Polls on Topical Issues

In addition to regular monthly surveys of economic forecasts, Consensus Economics also undertakes special surveys for long-term forecasts, quarter-by-quarter forecasts and many other economic-related topics. We set out below examples of three of our recently conducted special surveys.

1) Factors Affecting Exchange Rates

2) Trends in Productivity and Wages

3) Forecast Probabilities



In our August 2016 special survey of factors affecting exchange rates, we asked our panellists to rank the current importance of a range of different factors in determining exchange rate movements (against the US dollar, unless otherwise noted). Scores were assigned to each of the factors shown in the table below on a scale of 0 (no influence) to 10 (very strong influence). The consensus results are the averages of individual panellists' scores for each factor. Given that different currencies are influenced by a wide range of factors, we have limited the variables considered to a common list of six factors which we asked our panels to assess for every currency. In addition, we asked panellists to suggest, and rank, other factors which they felt to be of particular importance. The most frequently cited (if any) of these for each currency appears in the right-hand column.

Exchange Rates per US$, unless Otherwise Stated Relative Growth Inflation Differential Trade/
Current Account
Interest Rate Differentials
Short (Long)
Other Factors (Score)
G-7 & Western Europe
Euro 6.0 4.6 4.8 7.5 (5.3) 4.7 German + French elections (8.0)
Japanese Yen 4.8 5.1 5.7 6.7 (4.4) 5.7 China Economic Health (6.0) 
UK Pound 6.8 4.5 5.9 7.7 (4.8) 5.7 Politics (7.0)
Swiss Franc* 3.4 3.6 4.7 5.2 (3.9) 4.1 Safe Haven Demand (7.0)

Asia Pacific
Australian $ 4.8 4.8 3.5 6.8 (4.3) 3.3

Raw Material Prices (8.0)

New Zealand $ 5.0 4.5 4.3 7.3 (4.7) 2.5 Dairy Prices (9.0)
Singapore Dollar 5.3 4.1 4.6 5.7 (3.9) 5.4 MAS Policy (9.0)
Taiwan Dollar
5.6 3.4 4.6 4.2 (3.5) 6.8 Cross Strait Relations (6.0)

Eastern Europe
Czech Koruna* 5.6 4.1 6.0 5.0 (3.2) 3.8 Currency Cap (10.0)
Polish Zloty* 5.0 4.6 5.3 6.0 (5.8) 4.9 Political Risk Perceptions (8.0)  
Russian Rouble 4.4 5.0 6.1 5.0 (4.3) 4.4 Crude Oil Prices (10.0)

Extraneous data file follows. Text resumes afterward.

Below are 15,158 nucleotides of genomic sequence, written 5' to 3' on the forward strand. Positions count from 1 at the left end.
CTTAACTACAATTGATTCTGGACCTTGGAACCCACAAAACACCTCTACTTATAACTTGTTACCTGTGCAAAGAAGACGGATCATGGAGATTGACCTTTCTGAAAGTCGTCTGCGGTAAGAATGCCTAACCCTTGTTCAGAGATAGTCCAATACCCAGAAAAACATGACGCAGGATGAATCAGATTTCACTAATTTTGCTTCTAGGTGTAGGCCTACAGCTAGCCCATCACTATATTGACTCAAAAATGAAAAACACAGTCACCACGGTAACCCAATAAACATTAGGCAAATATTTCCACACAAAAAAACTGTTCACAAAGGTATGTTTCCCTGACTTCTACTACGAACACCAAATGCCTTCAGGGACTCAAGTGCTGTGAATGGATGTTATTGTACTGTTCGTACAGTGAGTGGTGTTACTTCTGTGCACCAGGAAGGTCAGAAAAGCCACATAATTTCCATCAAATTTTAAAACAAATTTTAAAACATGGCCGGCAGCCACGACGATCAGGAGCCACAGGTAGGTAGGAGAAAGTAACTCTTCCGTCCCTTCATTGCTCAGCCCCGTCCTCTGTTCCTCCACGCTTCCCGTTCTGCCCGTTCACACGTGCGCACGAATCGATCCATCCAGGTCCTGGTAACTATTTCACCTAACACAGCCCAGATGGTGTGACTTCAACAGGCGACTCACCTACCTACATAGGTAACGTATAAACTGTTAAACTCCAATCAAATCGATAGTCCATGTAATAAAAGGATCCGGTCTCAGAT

Latin America
Argentinian Peso 5.3 8.1 7.0 6.3 (3.5) 4.2 Agricultural Prices (9.0), Govt. Intervention (9.0)
Chilean Peso 5.3 4.5 6.6 2.9 (2.7) 2.2 Copper Prices (7.0), Investor sentiment (7.0)
Mexican Peso 5.5 4.2 6.8 6.8 (5.9) 4.8 Oil Price and Oil Production (8.0)
Peruvian Sol 4.2 3.8 6.7 4.1 (5.0) 2.5 Commodity Prices (8.0)

* Analysis refers to determinants of the exchange rate against the euro.

Exchange rates are clearly influenced by a wide range of different factors, and the importance of each varies both from country to country and, for any given currency, over time. The special survey (sample above) is an attempt to compare and rank the differing degrees of sensitivity with which different currencies respond to these various influences. In addition, as these influences are frequently pushing in different directions, it should also help to determine which factors are likely to dominate.

Trends in growth and inflation are closely watched in a climate of high volatility and speculation. US monetary tightening in 2016 has thus far been elusive, due to a lack of momentum in the economy. However, recent solid monthly employment readings continue to fuel speculation about a possible rate hike before year-end. Some countries in Latin America have been forced to raise rates or retain a bias toward monetary tightening to combat inflation, namely Colombia. Related currency strength, through yield seeking capital inflows, has raised the risk of FX intervention. Among the major countries, bond yields (which are inversely related to price) have dropped to levels that suggest economic difficulties ahead. Weak fundamentals and low fixed income returns, though, have not deterred capital flows to Japan. The yen has surged more than 15% in the year to date and some observers expect it to head toward ¥95 per US dollar in the near term. In Switzerland, where short term rates are negative, the willingness of investors to pay a country to hold their funds may partly reflect expectations about currency strength. In addition to the factors ranked at our request by panellists, we also asked for suggestions of others. The far right column in the table on the previous page shows only the most often cited or highly-ranked, with the exception of a few currencies for which two main factors were both frequently cited.

Source: Foreign Exchange Consensus Forecasts, August 2016.


In our August 2016 special survey of trends in productivity and wages, we asked for our panellists' projections for total employment growth and wage or employment costs between now and 2028, along with real and nominal GDP growth forecasts over the same period. Using indices derived from these projections, we have calculated forecasts for broad measures of productivity growth (real and nominal GDP per employee) and an indicator of unit wage costs (calculated by dividing the employment cost indices by the indices of real GDP per employee). Although some of the wage definitions used are imperfect measures for total compensation per employee, our calculated indices do provide a general indication of future trends in unit wage costs.

  - Annual Averages -
% change over previous year 2014 2015 2016 2017 2018 2019-2023 2024-2028
Real GDP 2.4 2.6 1.5 2.3 2.3 2.2 2.1
Total Employment 1.6 1.7 1.7 1.4 1.1 1.0 1.0
Real Output (GDP) per Employee 0.7 0.9 -0.2 0.8 1.2 1.2 1.2
Employment Costs 2.1 2.1 2.3 2.8 2.9 2.9 3.0
Unit Wage Costs 1.4 1.3 2.5 2.0 1.7 1.7 1.8
Nominal GDP 4.2 3.7 2.9 4.3 4.5 4.3 4.2
Nominal Output per Employee 2.5 1.9 1.2 2.9 3.3 3.3 3.2

  - Annual Averages -
% change over previous year 2014 2015 2016 2017 2018 2019-2023 2024-2028
Real GDP 1.6 1.7 1.6 1.2 1.4 1.3 1.2
Total Employment 0.9 0.8 1.1 0.7 0.6 0.4 0.3
Real Output (GDP) per Employee 0.7 0.9 0.5 0.5 0.8 0.9 0.9
Wages and Salaries per Employee 2.7 2.8 2.6 2.5 2.6 2.5 2.5
Unit Wage Costs 2.0 1.9 2.1 2.0 1.8 1.6 1.6
Nominal GDP 3.4 3.8 3.2 2.8 3.1 2.8 2.7
Nominal Output per Employee 2.5 3.0 2.1 2.1 2.4 2.4 2.4